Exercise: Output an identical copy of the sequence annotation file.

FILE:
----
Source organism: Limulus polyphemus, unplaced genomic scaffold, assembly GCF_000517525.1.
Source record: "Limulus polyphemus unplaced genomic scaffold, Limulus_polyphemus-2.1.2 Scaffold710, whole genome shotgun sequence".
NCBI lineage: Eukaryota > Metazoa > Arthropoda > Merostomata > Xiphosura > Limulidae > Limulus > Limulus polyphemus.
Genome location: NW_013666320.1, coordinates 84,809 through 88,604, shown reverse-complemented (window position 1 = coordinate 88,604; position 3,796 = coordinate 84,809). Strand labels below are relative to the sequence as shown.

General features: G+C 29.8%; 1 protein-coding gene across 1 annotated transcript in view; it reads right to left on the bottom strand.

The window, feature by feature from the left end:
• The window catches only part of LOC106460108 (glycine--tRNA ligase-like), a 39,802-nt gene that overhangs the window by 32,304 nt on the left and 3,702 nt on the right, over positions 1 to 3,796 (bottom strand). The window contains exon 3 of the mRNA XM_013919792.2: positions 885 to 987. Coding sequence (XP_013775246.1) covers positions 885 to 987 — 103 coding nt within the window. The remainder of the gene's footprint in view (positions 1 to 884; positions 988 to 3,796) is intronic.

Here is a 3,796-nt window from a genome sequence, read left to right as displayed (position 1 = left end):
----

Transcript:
Source organism: Limulus polyphemus, unplaced genomic scaffold, assembly GCF_000517525.1.
Source record: "Limulus polyphemus unplaced genomic scaffold, Limulus_polyphemus-2.1.2 Scaffold710, whole genome shotgun sequence".
NCBI lineage: Eukaryota > Metazoa > Arthropoda > Merostomata > Xiphosura > Limulidae > Limulus > Limulus polyphemus.
Genome location: NW_013666320.1, coordinates 84,809 through 88,604, shown reverse-complemented (window position 1 = coordinate 88,604; position 3,796 = coordinate 84,809). Strand labels below are relative to the sequence as shown.

General features: G+C 29.8%; 1 protein-coding gene across 1 annotated transcript in view; it reads right to left on the bottom strand.

The window, feature by feature from the left end:
• The window catches only part of LOC106460108 (glycine--tRNA ligase-like), a 39,802-nt gene that overhangs the window by 32,304 nt on the left and 3,702 nt on the right, over positions 1 to 3,796 (bottom strand). The window contains exon 3 of the mRNA XM_013919792.2: positions 885 to 987. Coding sequence (XP_013775246.1) covers positions 885 to 987 — 103 coding nt within the window. The remainder of the gene's footprint in view (positions 1 to 884; positions 988 to 3,796) is intronic.

Here is a 3,796-nt window from a genome sequence, read left to right as displayed (position 1 = left end):